"Senators Blast Automakers Over Dealer Closings," was the Washington Post’s headline for a story about a June hearing of the Commerce Committee. I found that my heart did not automatically break at the plight of the dealers. Too many of them have made me suffer through hours of pressure in one of those small rooms in which dealers love to imprison the customer—until he agrees to a deal that is much more of a deal for the dealer than for him. In these sessions, numbers are jumbled like shells and peas until the customer surrenders, totally confused but desperate to escape the small room.

Still, there was one dealer whose predicament elicited my sympathy. He had been pressed by Chrysler all through the winter to buy more and more cars, to keep the auto company afloat. Now Chrysler was telling him that he had to sell the eight-month supply of cars he had accumulated not as new, but as used, meaning he almost certainly had to sell them at a loss.

Please let me out!

This item reminded me of one I reported several years ago. "In one remarkable case, a Texas jury found that a Tarrant County salesman trapped a deaf and mute customer for four hours, taking his keys and hiding them. ‘Let me go home,’ the customer pleaded in one note to the salesman, according to court documents. ‘I’m very hungry and if you mail me good deal then maybe I come over here to buy!’"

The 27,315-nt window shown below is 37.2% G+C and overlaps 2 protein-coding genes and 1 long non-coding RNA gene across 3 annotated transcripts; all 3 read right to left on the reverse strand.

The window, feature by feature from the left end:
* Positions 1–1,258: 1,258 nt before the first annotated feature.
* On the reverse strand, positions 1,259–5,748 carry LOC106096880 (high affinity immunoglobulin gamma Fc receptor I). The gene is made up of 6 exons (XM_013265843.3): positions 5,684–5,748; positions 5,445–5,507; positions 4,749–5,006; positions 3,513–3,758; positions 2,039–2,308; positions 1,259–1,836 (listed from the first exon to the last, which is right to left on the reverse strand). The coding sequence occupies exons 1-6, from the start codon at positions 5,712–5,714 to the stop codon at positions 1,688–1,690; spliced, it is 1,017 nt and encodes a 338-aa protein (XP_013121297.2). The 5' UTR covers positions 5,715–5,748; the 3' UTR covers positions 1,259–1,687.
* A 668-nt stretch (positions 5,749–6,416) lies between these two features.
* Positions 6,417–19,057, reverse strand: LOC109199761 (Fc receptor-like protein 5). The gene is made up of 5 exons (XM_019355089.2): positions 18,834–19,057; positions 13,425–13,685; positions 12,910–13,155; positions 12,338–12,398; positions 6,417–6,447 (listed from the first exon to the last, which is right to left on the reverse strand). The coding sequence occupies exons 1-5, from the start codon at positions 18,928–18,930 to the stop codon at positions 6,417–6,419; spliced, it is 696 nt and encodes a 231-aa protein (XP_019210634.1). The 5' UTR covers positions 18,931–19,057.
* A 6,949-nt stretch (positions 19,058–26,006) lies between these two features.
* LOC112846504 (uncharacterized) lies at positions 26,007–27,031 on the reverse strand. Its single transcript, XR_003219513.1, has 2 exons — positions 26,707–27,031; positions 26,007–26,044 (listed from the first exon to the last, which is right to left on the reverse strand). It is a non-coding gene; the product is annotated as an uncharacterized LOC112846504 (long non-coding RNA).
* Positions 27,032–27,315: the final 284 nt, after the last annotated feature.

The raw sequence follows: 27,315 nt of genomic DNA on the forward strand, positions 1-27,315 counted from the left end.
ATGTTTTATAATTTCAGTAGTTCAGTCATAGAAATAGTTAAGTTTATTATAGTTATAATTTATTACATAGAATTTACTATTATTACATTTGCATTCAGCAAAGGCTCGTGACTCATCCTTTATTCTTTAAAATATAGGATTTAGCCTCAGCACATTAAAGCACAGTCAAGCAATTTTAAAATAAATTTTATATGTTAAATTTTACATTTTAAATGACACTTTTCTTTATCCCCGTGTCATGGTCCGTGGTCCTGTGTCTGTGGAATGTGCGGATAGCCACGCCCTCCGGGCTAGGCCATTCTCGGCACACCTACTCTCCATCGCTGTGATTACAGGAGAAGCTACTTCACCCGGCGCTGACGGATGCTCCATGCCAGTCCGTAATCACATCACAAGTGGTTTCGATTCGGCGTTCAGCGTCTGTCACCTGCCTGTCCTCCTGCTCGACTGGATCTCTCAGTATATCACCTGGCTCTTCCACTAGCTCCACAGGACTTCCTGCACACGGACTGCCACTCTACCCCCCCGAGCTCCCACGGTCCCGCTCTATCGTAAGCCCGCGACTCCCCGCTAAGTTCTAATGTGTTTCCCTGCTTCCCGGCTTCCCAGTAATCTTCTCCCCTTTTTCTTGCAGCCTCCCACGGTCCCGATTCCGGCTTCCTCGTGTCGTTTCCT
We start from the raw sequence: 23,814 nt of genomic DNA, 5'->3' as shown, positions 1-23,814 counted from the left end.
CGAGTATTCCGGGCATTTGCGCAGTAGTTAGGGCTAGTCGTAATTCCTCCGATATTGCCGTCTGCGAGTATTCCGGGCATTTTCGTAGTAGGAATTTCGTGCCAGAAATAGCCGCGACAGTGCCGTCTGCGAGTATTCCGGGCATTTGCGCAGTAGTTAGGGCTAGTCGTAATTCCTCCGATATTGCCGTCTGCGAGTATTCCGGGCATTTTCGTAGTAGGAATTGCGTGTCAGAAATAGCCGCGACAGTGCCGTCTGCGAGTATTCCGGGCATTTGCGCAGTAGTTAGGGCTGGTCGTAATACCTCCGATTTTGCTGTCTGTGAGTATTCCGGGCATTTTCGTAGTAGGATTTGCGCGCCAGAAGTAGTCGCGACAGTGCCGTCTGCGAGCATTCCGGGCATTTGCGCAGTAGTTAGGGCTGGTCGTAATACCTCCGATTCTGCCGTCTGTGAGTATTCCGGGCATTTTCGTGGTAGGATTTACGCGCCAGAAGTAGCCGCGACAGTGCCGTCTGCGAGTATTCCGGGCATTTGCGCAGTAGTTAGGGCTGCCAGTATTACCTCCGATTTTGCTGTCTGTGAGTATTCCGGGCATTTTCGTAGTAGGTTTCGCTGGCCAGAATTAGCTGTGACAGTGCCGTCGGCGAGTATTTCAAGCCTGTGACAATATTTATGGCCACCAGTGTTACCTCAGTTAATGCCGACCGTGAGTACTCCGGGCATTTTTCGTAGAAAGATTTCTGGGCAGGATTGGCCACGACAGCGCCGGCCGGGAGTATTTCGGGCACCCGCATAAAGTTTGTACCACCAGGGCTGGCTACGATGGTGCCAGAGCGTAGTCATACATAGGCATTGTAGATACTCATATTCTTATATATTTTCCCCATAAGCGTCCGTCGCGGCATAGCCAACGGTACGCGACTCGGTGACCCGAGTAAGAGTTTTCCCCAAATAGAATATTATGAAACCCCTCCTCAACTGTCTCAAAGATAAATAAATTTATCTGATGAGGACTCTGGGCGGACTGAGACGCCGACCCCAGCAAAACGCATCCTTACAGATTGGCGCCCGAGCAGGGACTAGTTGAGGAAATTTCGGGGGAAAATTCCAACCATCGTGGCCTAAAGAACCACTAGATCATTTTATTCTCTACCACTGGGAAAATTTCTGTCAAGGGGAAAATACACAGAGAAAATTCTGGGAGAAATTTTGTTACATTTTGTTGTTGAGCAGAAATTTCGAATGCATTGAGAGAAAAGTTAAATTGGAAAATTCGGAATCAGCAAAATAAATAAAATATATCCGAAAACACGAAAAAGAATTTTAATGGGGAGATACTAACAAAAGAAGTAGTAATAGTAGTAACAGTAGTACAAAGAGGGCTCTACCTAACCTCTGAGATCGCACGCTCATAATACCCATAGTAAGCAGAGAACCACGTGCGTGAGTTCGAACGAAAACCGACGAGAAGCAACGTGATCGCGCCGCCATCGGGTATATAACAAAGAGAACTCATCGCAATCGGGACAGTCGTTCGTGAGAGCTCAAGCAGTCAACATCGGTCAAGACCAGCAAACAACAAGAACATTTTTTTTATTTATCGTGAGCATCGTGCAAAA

Maybe if my name were Ahmed Peters …

Last year, one in four Pentagon employees or contractors who were granted top-secret clearances had "significant derogatory information" in his or her background, according to a recent study by the Government Accountability Office. One example: a translator for the U.S. military in Iraq was cleared even though he lied about his name and his biography, and later admitted to taking bribes and removing classified files from his office and having "unauthorized phone and e-mail contact … with Sunni sheiks in the Sunni Triangle." Without knowing more, we can’t of course be sure of how many of the others granted clearance were truly dangerous. I suspect that it was only a few. But even a few is troubling.